The Lost Weekend [Masters of Cinema] (Blu-ray) [1945]
MADAME DUBARRY [Masters of Cinema] (1919) [Blu-ray]

The 39 Steps (The Criterion Collection) [Blu-ray]
Stagecoach (The Criterion Collection)
A Hard Day’s Night (Criterion Collection) (Blu-ray + DVD)
Pierre Etaix (Criterion Collection) [Blu-ray]
The Complete Jacques Tati [Blu-ray]

Rififi [Dual Format Edition DVD + Blu-Ray] [1955]
Fall of the House of Usher [Blu-ray]
Invasion of the Body Snatchers [Blu-ray]

There are also two video intros for Masters of Cinema but they don’t have titles, so it just says David Cairns on the DVD menu, which is quite startling if your name is David Cairns or you know somebody called David Cairns.

Harold And Maude (Masters of Cinema) (Blu-ray) [1971]
Too Late Blues (Masters of Cinema) (Dual Format Edition) [Blu-ray + DVD] [1961]

Gamine Streets

Posted in FILM with tags , , , , , , , , , , , , on March 22, 2014 by dcairns

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Picked up DADDY LONG LEGS for a pound in a charity shop — didn’t expect too much from it, for whatever reason — but it’s lovely. Of the later Fred Astaire things I’ve seen, it struck me as better than SILK STOCKINGS, for instance — that one is haunted by the spectre of the superior NINOTCHKA. I prefer it to FUNNY FACE too, though that one arguably has better songs (but DLL has a nice bunch by Johnny Mercer).

Whereas this one should be troubled by the icky plotline — gajillionaire Fred Astaire sees Leslie Caron in an orphanage, likes what he sees, and decides to adopt her. Well, not quite: he pays for her American college education anonymously. But then she falls in love with the idea of her unseen guardian, and then he meets her, not revealing the connection, and falls in love with her.

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(The CALIGARI tradition of painted sets and painted shadows lived on, not in horror movies but in musicals. Work that one out, Kracauer!)

The clever part is that the screenplay by Phoebe and Henry Ephron has gruff, irascible supporting characters state all the objections to this May-December romance up front, voicing the audience’s own concerns in a killjoy way, forcing us to side with Fred. It helps that Caron is so irresistible.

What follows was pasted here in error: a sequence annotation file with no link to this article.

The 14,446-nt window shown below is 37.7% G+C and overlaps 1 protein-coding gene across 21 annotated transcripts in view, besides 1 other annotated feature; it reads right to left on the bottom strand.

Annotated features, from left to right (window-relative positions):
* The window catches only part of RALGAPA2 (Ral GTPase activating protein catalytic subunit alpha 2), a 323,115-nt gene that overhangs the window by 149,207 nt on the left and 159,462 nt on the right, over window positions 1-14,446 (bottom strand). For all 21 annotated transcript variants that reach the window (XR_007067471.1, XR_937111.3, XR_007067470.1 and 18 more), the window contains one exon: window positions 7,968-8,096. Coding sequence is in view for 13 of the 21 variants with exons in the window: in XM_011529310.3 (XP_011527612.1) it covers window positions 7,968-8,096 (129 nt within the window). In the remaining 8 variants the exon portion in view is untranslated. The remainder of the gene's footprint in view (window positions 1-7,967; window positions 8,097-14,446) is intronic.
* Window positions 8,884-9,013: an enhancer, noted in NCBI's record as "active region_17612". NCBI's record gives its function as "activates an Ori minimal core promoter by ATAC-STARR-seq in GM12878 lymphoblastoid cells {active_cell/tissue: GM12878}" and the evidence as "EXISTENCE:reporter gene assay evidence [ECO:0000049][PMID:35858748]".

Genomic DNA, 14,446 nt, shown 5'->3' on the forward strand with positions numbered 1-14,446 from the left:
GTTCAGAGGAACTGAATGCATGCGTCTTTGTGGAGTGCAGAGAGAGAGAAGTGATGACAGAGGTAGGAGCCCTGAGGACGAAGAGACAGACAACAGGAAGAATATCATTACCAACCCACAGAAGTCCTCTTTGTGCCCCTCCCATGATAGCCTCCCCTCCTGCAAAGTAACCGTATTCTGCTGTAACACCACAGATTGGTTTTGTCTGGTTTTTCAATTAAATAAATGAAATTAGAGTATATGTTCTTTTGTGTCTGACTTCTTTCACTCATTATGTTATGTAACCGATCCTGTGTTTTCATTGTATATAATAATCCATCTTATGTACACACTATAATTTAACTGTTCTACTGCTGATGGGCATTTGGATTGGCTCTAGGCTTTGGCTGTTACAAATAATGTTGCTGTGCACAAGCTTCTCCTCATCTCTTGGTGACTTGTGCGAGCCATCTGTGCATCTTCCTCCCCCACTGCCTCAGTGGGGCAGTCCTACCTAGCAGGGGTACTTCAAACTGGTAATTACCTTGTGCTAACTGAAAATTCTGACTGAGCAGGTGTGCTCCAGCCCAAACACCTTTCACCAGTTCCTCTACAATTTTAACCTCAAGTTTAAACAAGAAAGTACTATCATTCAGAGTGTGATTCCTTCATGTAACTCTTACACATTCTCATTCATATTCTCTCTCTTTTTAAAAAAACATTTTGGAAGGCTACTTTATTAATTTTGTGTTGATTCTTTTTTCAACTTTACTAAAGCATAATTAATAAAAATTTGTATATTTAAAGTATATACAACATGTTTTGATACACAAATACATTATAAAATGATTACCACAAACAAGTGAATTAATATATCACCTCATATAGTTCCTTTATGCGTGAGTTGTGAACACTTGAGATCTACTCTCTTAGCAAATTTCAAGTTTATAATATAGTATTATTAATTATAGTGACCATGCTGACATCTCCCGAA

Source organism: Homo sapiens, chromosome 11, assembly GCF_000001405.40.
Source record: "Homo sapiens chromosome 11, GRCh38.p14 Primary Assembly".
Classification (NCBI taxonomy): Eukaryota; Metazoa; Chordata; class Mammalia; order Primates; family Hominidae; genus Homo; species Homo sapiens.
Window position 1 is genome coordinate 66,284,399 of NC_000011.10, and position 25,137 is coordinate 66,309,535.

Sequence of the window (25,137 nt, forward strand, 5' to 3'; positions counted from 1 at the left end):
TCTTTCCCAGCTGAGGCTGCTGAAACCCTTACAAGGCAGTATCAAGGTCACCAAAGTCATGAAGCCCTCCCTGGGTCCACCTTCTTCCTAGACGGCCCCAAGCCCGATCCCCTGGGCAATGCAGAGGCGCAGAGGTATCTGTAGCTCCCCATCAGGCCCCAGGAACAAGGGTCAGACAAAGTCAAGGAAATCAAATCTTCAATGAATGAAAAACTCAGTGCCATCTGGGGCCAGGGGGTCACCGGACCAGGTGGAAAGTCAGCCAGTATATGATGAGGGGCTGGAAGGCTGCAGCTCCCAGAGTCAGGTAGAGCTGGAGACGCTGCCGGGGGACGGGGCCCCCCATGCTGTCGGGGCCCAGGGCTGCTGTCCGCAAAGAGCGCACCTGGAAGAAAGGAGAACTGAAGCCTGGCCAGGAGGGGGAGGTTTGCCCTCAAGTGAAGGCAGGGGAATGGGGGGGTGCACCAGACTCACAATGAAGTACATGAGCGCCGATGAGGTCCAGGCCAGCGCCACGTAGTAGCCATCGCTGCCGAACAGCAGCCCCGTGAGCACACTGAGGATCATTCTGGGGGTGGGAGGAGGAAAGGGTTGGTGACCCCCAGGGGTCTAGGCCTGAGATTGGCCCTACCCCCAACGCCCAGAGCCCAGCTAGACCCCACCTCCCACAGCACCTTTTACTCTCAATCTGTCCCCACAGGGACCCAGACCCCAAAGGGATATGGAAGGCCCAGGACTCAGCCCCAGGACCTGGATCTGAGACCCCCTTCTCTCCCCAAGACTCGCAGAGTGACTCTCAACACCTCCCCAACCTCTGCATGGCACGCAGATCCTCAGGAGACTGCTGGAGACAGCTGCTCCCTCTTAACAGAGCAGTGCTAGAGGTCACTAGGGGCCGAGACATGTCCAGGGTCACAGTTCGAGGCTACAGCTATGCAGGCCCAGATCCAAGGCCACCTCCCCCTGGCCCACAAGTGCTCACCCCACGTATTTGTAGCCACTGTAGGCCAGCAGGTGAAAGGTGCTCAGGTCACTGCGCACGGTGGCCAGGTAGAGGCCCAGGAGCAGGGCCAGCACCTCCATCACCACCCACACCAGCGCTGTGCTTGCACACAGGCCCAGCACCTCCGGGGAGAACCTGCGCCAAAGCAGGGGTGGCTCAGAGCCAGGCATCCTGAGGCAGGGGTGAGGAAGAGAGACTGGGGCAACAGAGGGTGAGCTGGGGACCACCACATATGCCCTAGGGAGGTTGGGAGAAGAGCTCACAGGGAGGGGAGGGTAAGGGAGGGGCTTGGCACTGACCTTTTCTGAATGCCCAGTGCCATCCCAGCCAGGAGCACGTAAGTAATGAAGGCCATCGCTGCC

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Director — Jean Negulesco, so we get swellegant widescreen composition

Cinematographer — Leon Shamroy, the King of Deluxe Color, so we get beautiful complimentary tinted tones. Shamroy had a slight tendency to overuse his honey and blue lighting (the orange and teal of his day) but he comes up with some lovely variations here in the night scenes.

Production designers — Lyle R. Wheeler, “the Dean of Art Directors,” and especially John DeCuir so we get stylised sets with a bold palette which never get garish in an MGM/Goldwyn manner. While THE RED SHOES was clearly an influence on the fantasy sequences, they’re full of fresh visual ideas, stuff you haven’t seen before.

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The movie is two hours long but doesn’t feel over-padded, much. And in one fantasy, Fred plays an imaginary Texas squillionaire and is VERY funny — fatuous smile, hundred-gallon hat, slow, comical movements. Of course, however ridiculous he makes himself, he’s graceful too.

Hmm, do I like any other Fox musicals? There’s THE GANG’S ALL HERE. I’ve written something about that one, too, but you won’t get to see it for a while…